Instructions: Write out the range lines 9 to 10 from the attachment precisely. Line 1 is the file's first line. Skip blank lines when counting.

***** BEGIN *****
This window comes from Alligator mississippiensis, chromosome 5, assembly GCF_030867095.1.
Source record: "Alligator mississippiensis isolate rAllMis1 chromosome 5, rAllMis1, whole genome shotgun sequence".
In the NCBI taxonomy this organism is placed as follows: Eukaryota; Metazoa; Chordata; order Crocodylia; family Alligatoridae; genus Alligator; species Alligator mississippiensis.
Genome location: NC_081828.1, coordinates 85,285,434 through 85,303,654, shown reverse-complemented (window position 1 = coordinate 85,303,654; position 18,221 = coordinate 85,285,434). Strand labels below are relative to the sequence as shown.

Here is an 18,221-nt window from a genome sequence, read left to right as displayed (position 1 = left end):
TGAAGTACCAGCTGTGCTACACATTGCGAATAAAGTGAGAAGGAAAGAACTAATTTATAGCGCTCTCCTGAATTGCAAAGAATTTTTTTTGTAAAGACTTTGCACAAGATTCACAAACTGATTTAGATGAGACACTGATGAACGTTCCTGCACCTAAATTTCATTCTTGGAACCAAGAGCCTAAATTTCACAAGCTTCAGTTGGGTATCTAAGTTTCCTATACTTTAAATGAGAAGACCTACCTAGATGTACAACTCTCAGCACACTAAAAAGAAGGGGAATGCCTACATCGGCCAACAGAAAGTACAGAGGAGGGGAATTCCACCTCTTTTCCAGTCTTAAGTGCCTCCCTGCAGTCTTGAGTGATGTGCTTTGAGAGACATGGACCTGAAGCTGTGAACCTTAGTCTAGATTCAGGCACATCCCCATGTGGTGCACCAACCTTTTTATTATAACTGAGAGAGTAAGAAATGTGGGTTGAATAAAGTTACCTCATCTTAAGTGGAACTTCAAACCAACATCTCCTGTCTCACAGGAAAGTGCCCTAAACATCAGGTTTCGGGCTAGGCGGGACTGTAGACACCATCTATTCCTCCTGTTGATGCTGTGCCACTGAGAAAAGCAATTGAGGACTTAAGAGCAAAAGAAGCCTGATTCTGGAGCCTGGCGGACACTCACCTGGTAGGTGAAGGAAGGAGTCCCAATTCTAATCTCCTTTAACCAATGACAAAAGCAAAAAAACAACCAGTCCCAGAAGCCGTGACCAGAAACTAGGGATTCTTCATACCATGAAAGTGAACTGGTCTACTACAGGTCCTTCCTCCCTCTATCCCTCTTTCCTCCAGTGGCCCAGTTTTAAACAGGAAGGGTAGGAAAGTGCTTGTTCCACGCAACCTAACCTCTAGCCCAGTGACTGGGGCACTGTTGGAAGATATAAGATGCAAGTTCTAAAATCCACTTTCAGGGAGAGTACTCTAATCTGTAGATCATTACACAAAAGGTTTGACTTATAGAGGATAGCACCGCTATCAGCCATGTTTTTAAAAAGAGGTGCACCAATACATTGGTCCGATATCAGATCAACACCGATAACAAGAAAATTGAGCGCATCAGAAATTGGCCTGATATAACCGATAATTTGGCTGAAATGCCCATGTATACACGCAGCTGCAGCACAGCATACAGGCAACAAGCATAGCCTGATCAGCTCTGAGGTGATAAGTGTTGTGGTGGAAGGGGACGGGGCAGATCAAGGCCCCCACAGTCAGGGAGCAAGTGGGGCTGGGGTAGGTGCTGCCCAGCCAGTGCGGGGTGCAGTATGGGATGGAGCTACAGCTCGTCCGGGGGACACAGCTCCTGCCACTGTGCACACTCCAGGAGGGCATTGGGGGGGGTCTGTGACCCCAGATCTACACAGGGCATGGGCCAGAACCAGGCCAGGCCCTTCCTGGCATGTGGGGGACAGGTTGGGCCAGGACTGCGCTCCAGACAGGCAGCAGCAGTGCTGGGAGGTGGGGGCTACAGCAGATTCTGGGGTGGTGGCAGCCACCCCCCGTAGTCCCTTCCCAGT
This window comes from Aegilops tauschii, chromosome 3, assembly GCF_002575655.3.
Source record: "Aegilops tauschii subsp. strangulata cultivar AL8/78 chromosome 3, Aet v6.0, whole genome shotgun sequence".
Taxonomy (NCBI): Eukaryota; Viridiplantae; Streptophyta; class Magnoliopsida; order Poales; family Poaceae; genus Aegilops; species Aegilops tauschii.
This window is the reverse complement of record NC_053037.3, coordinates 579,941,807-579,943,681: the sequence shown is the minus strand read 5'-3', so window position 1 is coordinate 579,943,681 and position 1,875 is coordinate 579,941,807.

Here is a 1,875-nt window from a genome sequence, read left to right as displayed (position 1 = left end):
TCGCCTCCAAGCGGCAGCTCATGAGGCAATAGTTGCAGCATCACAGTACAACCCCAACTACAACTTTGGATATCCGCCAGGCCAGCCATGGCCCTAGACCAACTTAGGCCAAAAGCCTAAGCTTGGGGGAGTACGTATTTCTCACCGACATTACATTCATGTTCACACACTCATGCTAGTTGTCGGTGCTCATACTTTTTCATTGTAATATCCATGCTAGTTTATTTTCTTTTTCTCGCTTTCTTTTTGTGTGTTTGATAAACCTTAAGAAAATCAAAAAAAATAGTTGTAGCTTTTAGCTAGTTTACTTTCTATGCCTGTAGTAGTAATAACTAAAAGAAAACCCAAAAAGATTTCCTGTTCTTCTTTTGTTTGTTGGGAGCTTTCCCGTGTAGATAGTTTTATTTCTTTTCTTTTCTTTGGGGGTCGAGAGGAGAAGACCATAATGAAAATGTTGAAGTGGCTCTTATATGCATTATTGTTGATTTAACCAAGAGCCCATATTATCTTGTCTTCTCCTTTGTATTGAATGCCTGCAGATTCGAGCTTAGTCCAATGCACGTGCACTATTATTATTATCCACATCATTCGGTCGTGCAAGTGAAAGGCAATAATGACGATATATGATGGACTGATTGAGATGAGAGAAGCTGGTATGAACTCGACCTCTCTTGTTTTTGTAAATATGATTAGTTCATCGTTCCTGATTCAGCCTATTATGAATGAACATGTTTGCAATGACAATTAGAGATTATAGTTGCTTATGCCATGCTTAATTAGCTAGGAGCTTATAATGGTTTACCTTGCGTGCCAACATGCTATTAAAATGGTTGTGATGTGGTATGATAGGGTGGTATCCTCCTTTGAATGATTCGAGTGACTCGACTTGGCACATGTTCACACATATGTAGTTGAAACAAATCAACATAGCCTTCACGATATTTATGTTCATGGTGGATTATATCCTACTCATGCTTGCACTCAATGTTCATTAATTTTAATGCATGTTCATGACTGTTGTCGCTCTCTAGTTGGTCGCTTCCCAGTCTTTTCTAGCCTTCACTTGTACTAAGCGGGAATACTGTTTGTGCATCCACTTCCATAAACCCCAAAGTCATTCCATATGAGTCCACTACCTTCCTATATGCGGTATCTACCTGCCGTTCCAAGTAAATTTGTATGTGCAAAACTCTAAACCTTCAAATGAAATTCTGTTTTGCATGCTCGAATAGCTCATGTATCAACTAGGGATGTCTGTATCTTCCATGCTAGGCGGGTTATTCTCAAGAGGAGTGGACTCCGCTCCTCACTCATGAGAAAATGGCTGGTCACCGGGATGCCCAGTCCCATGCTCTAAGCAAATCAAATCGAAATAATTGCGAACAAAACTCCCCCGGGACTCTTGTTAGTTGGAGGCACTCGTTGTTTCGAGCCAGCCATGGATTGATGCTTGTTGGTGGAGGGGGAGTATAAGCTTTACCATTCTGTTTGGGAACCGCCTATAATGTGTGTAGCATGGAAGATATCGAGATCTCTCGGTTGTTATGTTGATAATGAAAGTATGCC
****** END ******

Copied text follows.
Taxonomy (NCBI): Eukaryota; Viridiplantae; Streptophyta; class Magnoliopsida; order Poales; family Poaceae; genus Aegilops; species Aegilops tauschii.
This window is the reverse complement of record NC_053037.3, coordinates 579,941,807-579,943,681: the sequence shown is the minus strand read 5'-3', so window position 1 is coordinate 579,943,681 and position 1,875 is coordinate 579,941,807.